“I’m learning so much from my best friend and from my soulmate because Brook is probably the best person at telling me where I need to improve and what I need to work and what I need to think about better or what can we do better,” said Nick.

“I appreciate him so much for encouraging me and my dreams — I don’t think I could do it all without him,” said Brook. “Nick’s the dreamer and I’m the realist. When I need to think bigger I call Nick and when Nick needs to be brought down to reality he calls me. It’s a beautiful thing. We’re good at giving each other tough love and encouragement when it’s needed. Not a lot of couples can communicate as openly as we do.”

A shared interest in social entrepreneurship helps.

“I think it’s just integral to the spirit of the young professional and what’s important to us. We want to be connected to something greater than ourselves and we want to collaborate to solve problems,” she said. “Omaha’s in an interesting place in its evolution because there will very soon be a big shift in power and wealth in the community and we’re all sitting back wondering, Well, who’s going to be the next Warren Buffet or next big corporate titan in Omaha? Looking around, it could be any one of us. It’s a great time to be a young professional in Omaha.”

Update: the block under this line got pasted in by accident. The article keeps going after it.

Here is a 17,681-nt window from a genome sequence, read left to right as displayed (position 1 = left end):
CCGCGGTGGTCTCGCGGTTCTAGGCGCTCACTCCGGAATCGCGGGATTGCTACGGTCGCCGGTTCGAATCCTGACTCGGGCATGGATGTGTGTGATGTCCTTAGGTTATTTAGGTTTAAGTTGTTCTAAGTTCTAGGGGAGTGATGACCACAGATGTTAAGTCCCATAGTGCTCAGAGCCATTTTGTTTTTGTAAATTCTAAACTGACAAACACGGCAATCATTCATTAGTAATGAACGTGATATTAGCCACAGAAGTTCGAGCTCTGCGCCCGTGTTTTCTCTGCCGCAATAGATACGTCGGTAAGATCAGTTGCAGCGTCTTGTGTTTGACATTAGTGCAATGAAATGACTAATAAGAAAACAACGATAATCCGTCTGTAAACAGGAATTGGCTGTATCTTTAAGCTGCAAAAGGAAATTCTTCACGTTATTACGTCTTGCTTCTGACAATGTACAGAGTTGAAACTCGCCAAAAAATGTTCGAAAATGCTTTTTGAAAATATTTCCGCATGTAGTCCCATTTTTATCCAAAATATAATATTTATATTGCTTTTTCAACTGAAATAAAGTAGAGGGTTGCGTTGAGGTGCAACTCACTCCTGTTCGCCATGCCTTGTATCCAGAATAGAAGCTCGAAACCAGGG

“It’s pretty amazing what groups of young professionals are doing around Omaha — I’m really impressed,” said Nick. “I think there’s still so much more to do. I’m still just learning what the potential is and how we can do things.”

With Nomad, Halo, Fashion Week and La Fleur, the couple are actively engaged in helping people achieve their dreams.

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Nancy Bounds, Timeless Arbiter of Fashion Beauty, Glamour, Poise

February 4, 2012 8 comments